I’m childless, but I still wonder what I would do if it were me and my child. Or me and my father. When I was raped I kept it a secret from my parents; I was afraid my father try to go after the man who had done it. That man would have killed my father and not lost any sleep over it. I did what I did to protect my father, maybe this father did what he did to protect his daughter.

Maybe he thought he’d be no help at all if he was dead. That they’d have to kill her too then, so there’d be no witnesses to the murder. Maybe he didn’t think at all and just acted on instinct–a gun in your face, running seems like a natural reaction.

She will have to come to terms with the rape. Rapes. With that feeling of safety having been ripped away. A trust in the world, shattered. At least one in every five women have had to do the same thing–figure out who they are after they’ve been raped. Figure out if they are the same person, or if they’ve changed and how. But, I wonder how this girl will process the knowledge and memory of her father–a father who only recently came back into her life–running away and leaving her with them, no matter what his reasoning was. I wonder how he will come to terms with the knowledge and memory that while he was running away from her, she was being brutalized. I’m trying to find the missing pieces of the puzzle that might help make sense of this whole thing.

Being raped at gunpoint by five men when you’re alone.
Being raped at gunpoint by five men while your father runs for help.
Is one worse than the other?

He didn’t seem upset, said one store owner, when he asked to use the store phone. Maybe that’s how he handles stress,  I say, maybe he shuts down, closes off his emotions. He wouldn’t be alone in that. Or maybe he was in shock. After I was raped, and my rapist had left the house, I called my job to let them know I would be late to work. And then I started to get ready to go to work. Shut down. Survival mode. It’s one way to deal with extreme stress.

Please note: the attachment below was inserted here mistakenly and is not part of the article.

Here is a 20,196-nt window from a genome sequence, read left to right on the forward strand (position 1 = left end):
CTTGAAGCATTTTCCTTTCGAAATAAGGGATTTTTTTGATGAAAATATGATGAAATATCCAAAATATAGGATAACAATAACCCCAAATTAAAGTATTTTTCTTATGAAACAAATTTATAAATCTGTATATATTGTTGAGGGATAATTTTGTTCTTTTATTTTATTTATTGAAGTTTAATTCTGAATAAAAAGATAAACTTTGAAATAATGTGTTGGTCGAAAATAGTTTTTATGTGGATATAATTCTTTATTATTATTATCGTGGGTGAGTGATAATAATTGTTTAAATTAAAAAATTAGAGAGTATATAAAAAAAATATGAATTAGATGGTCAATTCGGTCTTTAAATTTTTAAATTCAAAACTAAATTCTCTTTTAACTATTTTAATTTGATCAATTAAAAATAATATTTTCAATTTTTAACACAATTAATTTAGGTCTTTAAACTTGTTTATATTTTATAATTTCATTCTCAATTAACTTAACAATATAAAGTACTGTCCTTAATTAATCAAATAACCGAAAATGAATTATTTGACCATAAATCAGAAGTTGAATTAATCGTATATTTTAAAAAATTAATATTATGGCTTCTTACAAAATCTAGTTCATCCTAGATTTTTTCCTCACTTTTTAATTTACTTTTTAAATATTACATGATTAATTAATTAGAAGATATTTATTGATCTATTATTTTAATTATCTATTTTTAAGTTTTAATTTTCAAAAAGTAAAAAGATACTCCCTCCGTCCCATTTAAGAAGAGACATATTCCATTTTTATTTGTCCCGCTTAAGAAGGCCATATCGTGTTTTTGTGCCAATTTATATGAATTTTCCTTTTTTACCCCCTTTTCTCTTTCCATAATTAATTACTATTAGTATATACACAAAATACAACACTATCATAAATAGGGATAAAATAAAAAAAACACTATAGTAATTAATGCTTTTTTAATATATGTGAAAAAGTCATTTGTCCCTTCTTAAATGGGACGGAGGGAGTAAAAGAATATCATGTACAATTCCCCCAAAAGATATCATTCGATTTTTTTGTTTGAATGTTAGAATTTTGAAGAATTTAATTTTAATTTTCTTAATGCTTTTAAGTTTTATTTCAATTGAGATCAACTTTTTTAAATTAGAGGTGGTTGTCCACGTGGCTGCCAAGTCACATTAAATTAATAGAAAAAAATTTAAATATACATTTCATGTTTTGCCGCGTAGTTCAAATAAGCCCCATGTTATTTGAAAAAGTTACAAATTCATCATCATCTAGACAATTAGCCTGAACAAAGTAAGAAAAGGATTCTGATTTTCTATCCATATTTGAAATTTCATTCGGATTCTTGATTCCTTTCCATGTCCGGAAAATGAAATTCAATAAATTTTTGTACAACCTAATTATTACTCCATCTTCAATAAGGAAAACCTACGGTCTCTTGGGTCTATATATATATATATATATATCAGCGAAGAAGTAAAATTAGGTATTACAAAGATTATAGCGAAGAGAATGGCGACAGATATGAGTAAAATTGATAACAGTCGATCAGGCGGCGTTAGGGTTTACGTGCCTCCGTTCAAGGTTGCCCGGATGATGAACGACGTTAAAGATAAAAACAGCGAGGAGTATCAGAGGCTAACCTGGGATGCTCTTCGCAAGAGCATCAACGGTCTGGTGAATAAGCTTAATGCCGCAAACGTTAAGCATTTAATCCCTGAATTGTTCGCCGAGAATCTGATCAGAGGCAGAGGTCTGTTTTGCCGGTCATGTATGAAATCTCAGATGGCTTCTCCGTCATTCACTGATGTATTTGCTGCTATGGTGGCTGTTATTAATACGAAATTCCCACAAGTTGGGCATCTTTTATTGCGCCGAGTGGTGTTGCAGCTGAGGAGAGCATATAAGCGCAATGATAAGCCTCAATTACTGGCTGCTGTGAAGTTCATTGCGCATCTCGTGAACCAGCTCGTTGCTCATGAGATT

Another store owner said the man was frantic and didn’t make any sense. Maybe that’s how he handles stress, he falls apart. He’s not alone in that either. When my rapist was still in the house, I crawled on the floor like an animal, the sounds I made not even close to words. I was frantic, and I didn’t make sense.

Did her father put up a fight, or did he run away as fast as he could?

What if it wasn’t random at all but some awful payback for something he’d done but his daughter had to pay for. Some drug deal gone bad. Or money owed. Maybe she was payment. I feel awful for thinking that, but it happens. People sell their children to stay alive, to feed the rest of their family. People do awful things all the time, to survive or for the pleasure they get from their cruelty.

The youngest boy is 14. He is four years younger than the woman he raped. He is someone’s son.  Someone raised this child in a way that he thinks this is acceptable behavior. This is a child who gets pleasure from his cruelty, from someone else’s pain, from dominance.